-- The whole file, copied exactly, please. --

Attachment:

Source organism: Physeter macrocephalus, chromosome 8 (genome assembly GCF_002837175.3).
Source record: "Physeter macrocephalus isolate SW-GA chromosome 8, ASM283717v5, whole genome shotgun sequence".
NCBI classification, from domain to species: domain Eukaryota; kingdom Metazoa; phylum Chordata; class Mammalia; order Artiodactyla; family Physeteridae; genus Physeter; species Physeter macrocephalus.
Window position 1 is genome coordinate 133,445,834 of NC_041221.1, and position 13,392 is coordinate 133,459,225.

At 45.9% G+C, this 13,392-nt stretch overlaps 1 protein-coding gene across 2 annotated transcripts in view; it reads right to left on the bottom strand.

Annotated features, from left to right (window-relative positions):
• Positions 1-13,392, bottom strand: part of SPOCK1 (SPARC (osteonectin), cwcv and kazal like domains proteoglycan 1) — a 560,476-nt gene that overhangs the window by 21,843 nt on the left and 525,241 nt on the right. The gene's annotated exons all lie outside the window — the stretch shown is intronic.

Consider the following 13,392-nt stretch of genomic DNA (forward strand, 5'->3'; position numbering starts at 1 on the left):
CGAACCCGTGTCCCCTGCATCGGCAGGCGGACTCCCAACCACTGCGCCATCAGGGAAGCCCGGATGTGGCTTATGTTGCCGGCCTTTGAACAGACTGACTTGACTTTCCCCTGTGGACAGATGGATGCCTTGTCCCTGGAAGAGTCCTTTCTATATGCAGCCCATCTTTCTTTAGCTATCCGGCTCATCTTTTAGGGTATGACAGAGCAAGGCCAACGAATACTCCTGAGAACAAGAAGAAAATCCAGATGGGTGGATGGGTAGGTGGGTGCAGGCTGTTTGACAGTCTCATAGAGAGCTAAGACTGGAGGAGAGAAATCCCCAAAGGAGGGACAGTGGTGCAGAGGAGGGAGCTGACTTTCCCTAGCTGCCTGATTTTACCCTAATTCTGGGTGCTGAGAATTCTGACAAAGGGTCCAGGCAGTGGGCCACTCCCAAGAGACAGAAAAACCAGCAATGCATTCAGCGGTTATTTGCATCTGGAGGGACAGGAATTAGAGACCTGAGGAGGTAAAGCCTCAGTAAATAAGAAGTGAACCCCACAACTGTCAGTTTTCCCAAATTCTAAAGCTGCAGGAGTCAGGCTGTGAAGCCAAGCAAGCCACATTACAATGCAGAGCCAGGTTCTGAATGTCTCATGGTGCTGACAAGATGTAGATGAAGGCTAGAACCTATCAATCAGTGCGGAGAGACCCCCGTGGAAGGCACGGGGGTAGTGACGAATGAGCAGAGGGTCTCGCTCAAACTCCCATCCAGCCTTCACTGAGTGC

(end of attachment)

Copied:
Source organism: Physeter macrocephalus, chromosome 8 (genome assembly GCF_002837175.3).
Source record: "Physeter macrocephalus isolate SW-GA chromosome 8, ASM283717v5, whole genome shotgun sequence".
NCBI classification, from domain to species: domain Eukaryota; kingdom Metazoa; phylum Chordata; class Mammalia; order Artiodactyla; family Physeteridae; genus Physeter; species Physeter macrocephalus.
Window position 1 is genome coordinate 133,445,834 of NC_041221.1, and position 13,392 is coordinate 133,459,225.

At 45.9% G+C, this 13,392-nt stretch overlaps 1 protein-coding gene across 2 annotated transcripts in view; it reads right to left on the bottom strand.

Annotated features, from left to right (window-relative positions):
• Positions 1-13,392, bottom strand: part of SPOCK1 (SPARC (osteonectin), cwcv and kazal like domains proteoglycan 1) — a 560,476-nt gene that overhangs the window by 21,843 nt on the left and 525,241 nt on the right. The gene's annotated exons all lie outside the window — the stretch shown is intronic.

Consider the following 13,392-nt stretch of genomic DNA (forward strand, 5'->3'; position numbering starts at 1 on the left):
CGAACCCGTGTCCCCTGCATCGGCAGGCGGACTCCCAACCACTGCGCCATCAGGGAAGCCCGGATGTGGCTTATGTTGCCGGCCTTTGAACAGACTGACTTGACTTTCCCCTGTGGACAGATGGATGCCTTGTCCCTGGAAGAGTCCTTTCTATATGCAGCCCATCTTTCTTTAGCTATCCGGCTCATCTTTTAGGGTATGACAGAGCAAGGCCAACGAATACTCCTGAGAACAAGAAGAAAATCCAGATGGGTGGATGGGTAGGTGGGTGCAGGCTGTTTGACAGTCTCATAGAGAGCTAAGACTGGAGGAGAGAAATCCCCAAAGGAGGGACAGTGGTGCAGAGGAGGGAGCTGACTTTCCCTAGCTGCCTGATTTTACCCTAATTCTGGGTGCTGAGAATTCTGACAAAGGGTCCAGGCAGTGGGCCACTCCCAAGAGACAGAAAAACCAGCAATGCATTCAGCGGTTATTTGCATCTGGAGGGACAGGAATTAGAGACCTGAGGAGGTAAAGCCTCAGTAAATAAGAAGTGAACCCCACAACTGTCAGTTTTCCCAAATTCTAAAGCTGCAGGAGTCAGGCTGTGAAGCCAAGCAAGCCACATTACAATGCAGAGCCAGGTTCTGAATGTCTCATGGTGCTGACAAGATGTAGATGAAGGCTAGAACCTATCAATCAGTGCGGAGAGACCCCCGTGGAAGGCACGGGGGTAGTGACGAATGAGCAGAGGGTCTCGCTCAAACTCCCATCCAGCCTTCACTGAGTGC